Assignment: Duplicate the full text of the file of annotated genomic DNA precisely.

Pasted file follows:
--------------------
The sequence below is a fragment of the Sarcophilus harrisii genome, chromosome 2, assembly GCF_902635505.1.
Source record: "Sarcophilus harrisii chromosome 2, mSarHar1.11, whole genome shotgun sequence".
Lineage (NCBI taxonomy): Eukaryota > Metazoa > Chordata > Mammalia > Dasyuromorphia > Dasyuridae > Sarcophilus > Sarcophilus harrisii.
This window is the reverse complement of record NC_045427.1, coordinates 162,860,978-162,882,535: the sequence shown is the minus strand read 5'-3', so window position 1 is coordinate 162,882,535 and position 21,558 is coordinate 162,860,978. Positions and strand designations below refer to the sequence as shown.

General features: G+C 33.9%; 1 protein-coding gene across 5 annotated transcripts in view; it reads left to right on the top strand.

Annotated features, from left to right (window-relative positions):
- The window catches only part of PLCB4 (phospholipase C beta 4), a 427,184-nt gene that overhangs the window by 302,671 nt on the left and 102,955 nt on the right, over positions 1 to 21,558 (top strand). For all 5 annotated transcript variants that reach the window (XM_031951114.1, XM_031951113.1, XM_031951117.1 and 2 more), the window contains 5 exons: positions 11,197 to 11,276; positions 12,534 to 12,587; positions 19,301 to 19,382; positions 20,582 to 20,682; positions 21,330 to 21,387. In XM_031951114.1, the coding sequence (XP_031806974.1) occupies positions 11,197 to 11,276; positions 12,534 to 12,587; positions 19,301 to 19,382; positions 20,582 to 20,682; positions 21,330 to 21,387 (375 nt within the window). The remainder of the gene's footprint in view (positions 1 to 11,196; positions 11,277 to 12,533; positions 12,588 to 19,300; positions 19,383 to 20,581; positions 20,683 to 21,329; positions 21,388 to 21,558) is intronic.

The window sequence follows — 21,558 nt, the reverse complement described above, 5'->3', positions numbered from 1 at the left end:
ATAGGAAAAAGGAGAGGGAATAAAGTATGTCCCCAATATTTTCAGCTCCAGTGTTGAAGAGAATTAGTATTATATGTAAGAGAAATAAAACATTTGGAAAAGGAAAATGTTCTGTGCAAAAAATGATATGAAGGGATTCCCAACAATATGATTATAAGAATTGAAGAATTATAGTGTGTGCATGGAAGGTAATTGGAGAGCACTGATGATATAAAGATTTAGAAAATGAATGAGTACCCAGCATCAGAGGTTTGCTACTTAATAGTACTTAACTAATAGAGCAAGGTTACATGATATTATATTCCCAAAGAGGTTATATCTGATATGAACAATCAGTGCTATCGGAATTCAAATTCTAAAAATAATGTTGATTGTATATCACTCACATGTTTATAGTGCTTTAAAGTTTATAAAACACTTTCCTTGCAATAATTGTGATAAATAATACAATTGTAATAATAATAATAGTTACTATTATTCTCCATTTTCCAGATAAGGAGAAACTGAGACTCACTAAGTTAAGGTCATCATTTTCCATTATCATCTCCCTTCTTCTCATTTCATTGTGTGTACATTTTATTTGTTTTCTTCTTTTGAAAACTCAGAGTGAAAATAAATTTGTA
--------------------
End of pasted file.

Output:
The sequence below is a fragment of the Sarcophilus harrisii genome, chromosome 2, assembly GCF_902635505.1.
Source record: "Sarcophilus harrisii chromosome 2, mSarHar1.11, whole genome shotgun sequence".
Lineage (NCBI taxonomy): Eukaryota > Metazoa > Chordata > Mammalia > Dasyuromorphia > Dasyuridae > Sarcophilus > Sarcophilus harrisii.
This window is the reverse complement of record NC_045427.1, coordinates 162,860,978-162,882,535: the sequence shown is the minus strand read 5'-3', so window position 1 is coordinate 162,882,535 and position 21,558 is coordinate 162,860,978. Positions and strand designations below refer to the sequence as shown.

General features: G+C 33.9%; 1 protein-coding gene across 5 annotated transcripts in view; it reads left to right on the top strand.

Annotated features, from left to right (window-relative positions):
- The window catches only part of PLCB4 (phospholipase C beta 4), a 427,184-nt gene that overhangs the window by 302,671 nt on the left and 102,955 nt on the right, over positions 1 to 21,558 (top strand). For all 5 annotated transcript variants that reach the window (XM_031951114.1, XM_031951113.1, XM_031951117.1 and 2 more), the window contains 5 exons: positions 11,197 to 11,276; positions 12,534 to 12,587; positions 19,301 to 19,382; positions 20,582 to 20,682; positions 21,330 to 21,387. In XM_031951114.1, the coding sequence (XP_031806974.1) occupies positions 11,197 to 11,276; positions 12,534 to 12,587; positions 19,301 to 19,382; positions 20,582 to 20,682; positions 21,330 to 21,387 (375 nt within the window). The remainder of the gene's footprint in view (positions 1 to 11,196; positions 11,277 to 12,533; positions 12,588 to 19,300; positions 19,383 to 20,581; positions 20,683 to 21,329; positions 21,388 to 21,558) is intronic.

The window sequence follows — 21,558 nt, the reverse complement described above, 5'->3', positions numbered from 1 at the left end:
ATAGGAAAAAGGAGAGGGAATAAAGTATGTCCCCAATATTTTCAGCTCCAGTGTTGAAGAGAATTAGTATTATATGTAAGAGAAATAAAACATTTGGAAAAGGAAAATGTTCTGTGCAAAAAATGATATGAAGGGATTCCCAACAATATGATTATAAGAATTGAAGAATTATAGTGTGTGCATGGAAGGTAATTGGAGAGCACTGATGATATAAAGATTTAGAAAATGAATGAGTACCCAGCATCAGAGGTTTGCTACTTAATAGTACTTAACTAATAGAGCAAGGTTACATGATATTATATTCCCAAAGAGGTTATATCTGATATGAACAATCAGTGCTATCGGAATTCAAATTCTAAAAATAATGTTGATTGTATATCACTCACATGTTTATAGTGCTTTAAAGTTTATAAAACACTTTCCTTGCAATAATTGTGATAAATAATACAATTGTAATAATAATAATAGTTACTATTATTCTCCATTTTCCAGATAAGGAGAAACTGAGACTCACTAAGTTAAGGTCATCATTTTCCATTATCATCTCCCTTCTTCTCATTTCATTGTGTGTACATTTTATTTGTTTTCTTCTTTTGAAAACTCAGAGTGAAAATAAATTTGTA